Lauren Davis
REALTY EXECUTIVES Boston West | 508-254-0449 | [email protected]


Posted by Lauren Davis on 1/16/2019

If there is one project you will be thankful for taking on before a move it’s a giant declutter session. Or even sessions. It doesn’t matter how many it takes you, getting rid of the stuff that just sits around taking up space and collecting dust feels liberating.

Because stuff is more than just stuff. Everything comes with a reason or attachment that is keeping us from letting go. Even your cell phone from 2012 that you’ve been planning to recycle responsibly for years.

Sometimes the “junk” we collect in drawers and boxes has a lot more to say about us than the more sentimental items like holey t-shirts and ticket stubs.

But don’t worry we won’t go there. Instead, here are four different tactics for getting the clutter out before moving day. Because less stuff means fewer boxes, less to carry and less unpacking.

Let’s start with the most extreme, what would you do if you had to start over from scratch? If you couldn’t take anything with you what would you need to run out and replace ASAP? What are the non-negotiables that make your life yours?

Alternatively, schedule small bursts throughout the next few weeks where you tackle decluttering room by room. Breaking down a total declutter into smaller projects makes it easier to wrap our brains around. I’d recommend tackling one room per weekend.

If you’re finding that breaking up your declutter room by room is too overwhelming, here’s a different technique. Plan a few days a week where you set a timer for just an hour or two to go through one junk drawer/closet/bookshelf at a time. This works because it puts an immediate end in sight that you can quite literally count down to.

Struggling with what to keep and what to toss?

Consider how often do you actually use the item in question. If it’s of sentimental value how often do you pull it out to reminisce? Did you think to yourself “Wow! I totally forgot about this”? What value does this item add to your day to day to life? If the answer is rarely to never, it’s time to let go.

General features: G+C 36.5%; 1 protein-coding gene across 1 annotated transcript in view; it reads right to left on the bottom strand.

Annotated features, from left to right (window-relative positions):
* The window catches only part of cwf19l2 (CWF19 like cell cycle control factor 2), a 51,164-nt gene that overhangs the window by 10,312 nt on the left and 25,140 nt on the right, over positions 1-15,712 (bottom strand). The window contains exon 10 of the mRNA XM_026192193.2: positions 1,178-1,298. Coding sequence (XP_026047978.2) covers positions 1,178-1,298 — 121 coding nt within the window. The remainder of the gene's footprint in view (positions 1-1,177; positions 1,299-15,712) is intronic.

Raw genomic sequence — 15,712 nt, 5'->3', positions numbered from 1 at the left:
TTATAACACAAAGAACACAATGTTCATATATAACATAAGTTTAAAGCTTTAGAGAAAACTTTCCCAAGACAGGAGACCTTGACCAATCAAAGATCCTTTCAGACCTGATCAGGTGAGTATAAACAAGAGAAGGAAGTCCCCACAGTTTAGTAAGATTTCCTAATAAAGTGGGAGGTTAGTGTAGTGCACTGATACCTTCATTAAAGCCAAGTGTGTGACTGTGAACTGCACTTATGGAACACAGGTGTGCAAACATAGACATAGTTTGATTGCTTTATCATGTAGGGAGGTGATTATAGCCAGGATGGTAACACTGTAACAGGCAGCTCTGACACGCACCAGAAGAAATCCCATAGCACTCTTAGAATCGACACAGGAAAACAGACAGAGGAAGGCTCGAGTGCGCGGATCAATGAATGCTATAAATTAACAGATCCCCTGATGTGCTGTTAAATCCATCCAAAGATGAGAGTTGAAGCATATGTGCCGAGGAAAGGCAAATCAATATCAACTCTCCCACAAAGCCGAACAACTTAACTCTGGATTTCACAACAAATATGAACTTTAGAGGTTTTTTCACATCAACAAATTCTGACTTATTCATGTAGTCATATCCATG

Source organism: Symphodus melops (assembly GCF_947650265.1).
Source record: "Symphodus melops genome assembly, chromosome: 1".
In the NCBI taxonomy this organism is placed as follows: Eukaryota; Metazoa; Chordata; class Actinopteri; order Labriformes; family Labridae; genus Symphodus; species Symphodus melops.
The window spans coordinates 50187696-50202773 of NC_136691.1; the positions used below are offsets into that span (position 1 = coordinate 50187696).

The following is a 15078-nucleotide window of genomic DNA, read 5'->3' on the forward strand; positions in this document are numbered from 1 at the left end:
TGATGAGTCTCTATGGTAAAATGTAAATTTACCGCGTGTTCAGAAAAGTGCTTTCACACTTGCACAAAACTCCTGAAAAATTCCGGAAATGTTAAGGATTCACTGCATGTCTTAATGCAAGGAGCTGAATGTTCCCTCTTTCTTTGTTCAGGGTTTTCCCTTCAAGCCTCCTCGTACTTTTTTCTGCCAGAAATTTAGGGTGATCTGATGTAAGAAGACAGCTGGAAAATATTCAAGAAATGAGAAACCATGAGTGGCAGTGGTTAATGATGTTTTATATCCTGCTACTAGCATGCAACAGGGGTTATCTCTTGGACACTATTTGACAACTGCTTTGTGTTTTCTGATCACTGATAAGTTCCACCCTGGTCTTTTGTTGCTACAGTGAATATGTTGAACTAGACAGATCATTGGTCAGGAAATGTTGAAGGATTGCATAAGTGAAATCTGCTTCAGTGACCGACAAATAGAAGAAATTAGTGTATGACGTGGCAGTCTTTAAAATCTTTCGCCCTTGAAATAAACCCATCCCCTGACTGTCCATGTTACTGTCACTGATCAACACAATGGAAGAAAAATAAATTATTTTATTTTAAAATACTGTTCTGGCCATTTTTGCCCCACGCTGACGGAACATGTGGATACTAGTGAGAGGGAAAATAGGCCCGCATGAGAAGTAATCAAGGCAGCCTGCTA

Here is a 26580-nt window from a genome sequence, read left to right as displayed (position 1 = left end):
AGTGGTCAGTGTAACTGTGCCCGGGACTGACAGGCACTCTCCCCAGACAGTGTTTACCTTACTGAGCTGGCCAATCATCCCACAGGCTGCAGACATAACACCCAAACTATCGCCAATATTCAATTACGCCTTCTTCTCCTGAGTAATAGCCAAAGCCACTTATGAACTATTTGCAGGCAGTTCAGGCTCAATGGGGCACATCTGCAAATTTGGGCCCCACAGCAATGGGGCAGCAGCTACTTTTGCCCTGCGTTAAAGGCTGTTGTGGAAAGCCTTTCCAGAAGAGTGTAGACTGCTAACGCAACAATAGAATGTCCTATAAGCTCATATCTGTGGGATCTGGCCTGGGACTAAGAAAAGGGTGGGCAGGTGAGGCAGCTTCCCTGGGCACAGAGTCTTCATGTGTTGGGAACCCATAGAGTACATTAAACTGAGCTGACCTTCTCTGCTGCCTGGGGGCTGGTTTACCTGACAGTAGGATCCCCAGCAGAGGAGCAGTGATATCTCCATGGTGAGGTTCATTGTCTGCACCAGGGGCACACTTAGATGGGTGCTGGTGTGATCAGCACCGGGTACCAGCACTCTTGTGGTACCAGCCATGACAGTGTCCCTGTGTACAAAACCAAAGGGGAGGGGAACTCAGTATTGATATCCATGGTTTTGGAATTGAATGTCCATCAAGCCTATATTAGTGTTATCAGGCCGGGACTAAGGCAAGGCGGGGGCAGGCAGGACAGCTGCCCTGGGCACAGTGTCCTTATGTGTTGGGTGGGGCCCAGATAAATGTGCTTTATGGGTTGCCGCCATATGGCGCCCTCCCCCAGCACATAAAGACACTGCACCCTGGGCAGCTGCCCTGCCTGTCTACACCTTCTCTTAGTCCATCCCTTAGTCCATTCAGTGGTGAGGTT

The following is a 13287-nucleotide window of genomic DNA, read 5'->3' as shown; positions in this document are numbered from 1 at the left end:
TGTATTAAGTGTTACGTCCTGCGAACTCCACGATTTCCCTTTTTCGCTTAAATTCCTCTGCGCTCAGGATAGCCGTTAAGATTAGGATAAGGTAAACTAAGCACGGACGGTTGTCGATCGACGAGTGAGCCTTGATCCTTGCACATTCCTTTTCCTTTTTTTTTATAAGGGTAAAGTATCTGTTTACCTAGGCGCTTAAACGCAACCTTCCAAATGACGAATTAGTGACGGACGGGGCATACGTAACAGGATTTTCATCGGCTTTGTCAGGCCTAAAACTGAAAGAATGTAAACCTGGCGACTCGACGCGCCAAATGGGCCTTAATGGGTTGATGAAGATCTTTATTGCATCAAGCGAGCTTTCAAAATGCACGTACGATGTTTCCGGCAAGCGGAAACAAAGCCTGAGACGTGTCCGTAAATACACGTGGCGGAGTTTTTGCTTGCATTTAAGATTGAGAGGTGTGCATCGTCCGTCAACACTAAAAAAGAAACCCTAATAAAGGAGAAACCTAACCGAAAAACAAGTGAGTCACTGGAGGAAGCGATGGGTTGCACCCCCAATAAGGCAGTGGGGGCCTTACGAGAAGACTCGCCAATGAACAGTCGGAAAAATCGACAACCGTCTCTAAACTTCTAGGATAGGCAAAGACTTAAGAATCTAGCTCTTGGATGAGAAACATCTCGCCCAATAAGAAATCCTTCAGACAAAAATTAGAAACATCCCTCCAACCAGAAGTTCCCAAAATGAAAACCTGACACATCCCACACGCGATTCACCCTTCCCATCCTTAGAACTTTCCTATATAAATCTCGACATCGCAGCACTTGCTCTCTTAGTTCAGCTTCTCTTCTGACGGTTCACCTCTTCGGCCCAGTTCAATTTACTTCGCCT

Sort items into the classic four box system. Create four boxes or piles: keep, donate, pack away, toss. And then, once everything is sorted, take action! Actually, donate those items. Toss out your collections of dead pens and old cell phones.  

Or box everything up, bring it with you to the new place and toss or donate anything you haven’t unpacked within a month. With the exception of seasonal items, of course. The downside here is that you’re still going to have to pack it all up and move. But it’s a less extreme version of imagining you are starting over from scratch. 




Tags: moving   moving tips   declutter  
Categories: Uncategorized  


Posted by Lauren Davis on 12/19/2012

As they say real estate is about 3 things: location, location, location.  Finding the perfect city, town, or village to live can be difficult especially if you have a family to take care after. If you are still midst-career and not looking to retire you probably want to live close to work (maybe not too close) , family, and to what is important for you to live in town. The first tip is simple, you can use sites such as city-data.com to find out more about the area.  City websites with a .gov domain can provide a lot of insight, but don't forget to do a simple google search or look at the Wikipedia page of that place when they are available.  You can find out just about anything these days:  population, school systems, cost of the average house, and even average city income of the residents.  Most of this information is available thanks to the census of course, so this is a great time to do research as the information was last collected in 2010 as part of a 10 year cycle. Google maps has a great feature called my places.  Other maps offer similar features if you prefer another, but essentially what you do is create your own map.  There is a link to take an interactive tour underneath the big red create map button if you need help.  It is a very well made tour.  After all of your important locations are marked and labeled you can zoom out a bit and see all of the locations clearly.  There are certain exceptions such as highway access, but somewhere in the middle is generally a good place to start looking.  Combine this with the town information you can find and suddenly you are well on your way to being an expert on the area.  You can even generate driving directions and estimates to and from each location. This is great news of course, because the more you know, the better your decision will be.




Categories: Relocating